Lurking in closets, packed away in attics, stuffed in bags or boxes is a trove of celluloid treasures – home movies. The original films, often shot in brilliant color and high resolution, can outlast any videotape or digital media, but are often discarded.
Not so at UMass Lowell.
Chad Montrie got the idea while watching some of his family’s old 8 mm home movies. Seeing the image of his mom as a young girl, the social historian inside him began to look at the screen in an entirely different way.
“Suddenly, I saw more than just family history,” says Montrie, professor of history. “I also saw evidence of gender roles, fashion trends, religious practice and social habits.”
Struck by what he calls “the rich untapped historical source of information” inherent in home movies, Montrie did what any good historian would: he investigated the existence of an archive that gathers and categorizes them.
“I found a couple of projects in early stages that were specific to a certain community or culture,” he says. What he didn’t find was a comprehensive, accessible and searchable archive. So, he started one himself, with the help of Mitch Shuldman, head of Media Services.
The UMass Lowell Home Movie Archive Project was born in 2004, and has grown to include hundreds of hours of categorized historical clues in a host of subject areas, including holiday rituals, vacations, sports, youth culture and maturation, ethnic traditions and assimilation, gender roles and others.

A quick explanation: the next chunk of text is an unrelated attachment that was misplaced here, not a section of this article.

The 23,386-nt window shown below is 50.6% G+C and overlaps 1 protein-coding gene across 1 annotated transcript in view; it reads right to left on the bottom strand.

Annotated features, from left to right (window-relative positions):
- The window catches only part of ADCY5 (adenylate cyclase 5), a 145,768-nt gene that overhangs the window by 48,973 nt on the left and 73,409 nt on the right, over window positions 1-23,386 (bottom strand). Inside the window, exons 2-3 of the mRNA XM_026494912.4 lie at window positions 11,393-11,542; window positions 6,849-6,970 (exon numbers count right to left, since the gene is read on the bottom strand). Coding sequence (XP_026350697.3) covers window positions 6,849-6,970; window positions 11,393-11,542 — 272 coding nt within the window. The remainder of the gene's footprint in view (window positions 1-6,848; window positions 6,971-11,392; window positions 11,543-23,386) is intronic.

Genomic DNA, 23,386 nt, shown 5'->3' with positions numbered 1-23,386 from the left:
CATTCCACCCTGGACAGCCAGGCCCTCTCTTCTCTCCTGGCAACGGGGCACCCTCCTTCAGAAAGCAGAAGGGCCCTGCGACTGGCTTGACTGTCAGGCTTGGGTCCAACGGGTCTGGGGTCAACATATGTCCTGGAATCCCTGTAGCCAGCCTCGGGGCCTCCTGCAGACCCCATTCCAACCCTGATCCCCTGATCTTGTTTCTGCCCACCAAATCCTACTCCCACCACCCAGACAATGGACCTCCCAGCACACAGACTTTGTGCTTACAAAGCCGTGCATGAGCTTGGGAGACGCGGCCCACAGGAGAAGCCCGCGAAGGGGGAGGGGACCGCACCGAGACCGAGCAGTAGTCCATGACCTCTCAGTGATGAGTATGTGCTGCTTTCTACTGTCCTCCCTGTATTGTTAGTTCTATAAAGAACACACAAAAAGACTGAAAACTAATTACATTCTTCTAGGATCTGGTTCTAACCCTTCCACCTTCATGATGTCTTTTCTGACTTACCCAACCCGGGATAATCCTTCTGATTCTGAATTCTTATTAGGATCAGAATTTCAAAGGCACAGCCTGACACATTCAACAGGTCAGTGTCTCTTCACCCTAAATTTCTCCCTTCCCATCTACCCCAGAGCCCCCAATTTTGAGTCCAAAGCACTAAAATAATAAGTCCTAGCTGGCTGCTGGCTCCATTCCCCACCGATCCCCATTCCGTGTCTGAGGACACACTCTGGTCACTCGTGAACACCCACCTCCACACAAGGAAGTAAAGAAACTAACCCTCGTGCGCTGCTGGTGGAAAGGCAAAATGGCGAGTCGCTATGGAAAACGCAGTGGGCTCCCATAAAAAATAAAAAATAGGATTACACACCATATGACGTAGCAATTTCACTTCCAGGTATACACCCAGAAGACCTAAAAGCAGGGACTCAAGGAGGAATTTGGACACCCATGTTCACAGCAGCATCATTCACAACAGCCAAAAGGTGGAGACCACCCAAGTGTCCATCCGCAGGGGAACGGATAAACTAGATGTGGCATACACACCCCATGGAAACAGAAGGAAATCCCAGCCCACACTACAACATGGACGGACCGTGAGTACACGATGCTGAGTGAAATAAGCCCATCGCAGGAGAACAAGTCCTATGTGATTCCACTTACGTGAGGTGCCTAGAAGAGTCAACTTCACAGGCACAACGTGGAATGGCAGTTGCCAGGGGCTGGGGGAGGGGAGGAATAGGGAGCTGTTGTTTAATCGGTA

For the first time, Montrie and Shuldman participated in Home Movie Day, an annual worldwide celebration of amateur films and filmmaking, by posting an online sampling from the Home Movie Archive. Three families are represented in the selections, ranging from the 1930s to the 1960s. Picnics, first birthday parties, family vacations, weddings – all the notable occasions of everyday life.
“I’m fascinated by the lives, customs and multiple facets of ordinary people,” says Montrie. “The archive allows others access to a fresh, untapped pool of rich data.”
UMass Lowell student and faculty researchers have made good use of the archive, drawing on primary source materials for insights on cultural trends over time. Montrie, has also used clips of family dogs and their owners to illustrate his most recent documentary
, “Tough Love: Sentiment, Science and Dogs.”
UMass Lowell Libraries maintain the archive and Shuldman is working to get the existing films online, so that people can search out and view items of interest.
“My longer-term goal is to have these videos be a part of the Library's overall digital repository,” says Shuldman. “The searchable database is complete, so my short-term goal is to tie up loose ends and make the films available online.”
Funding for the Home Movie Archive comes from grants and support from the University. For more information, go to the Home Movie Archive Project
. Please note, the Archive is not accepting more films at this time.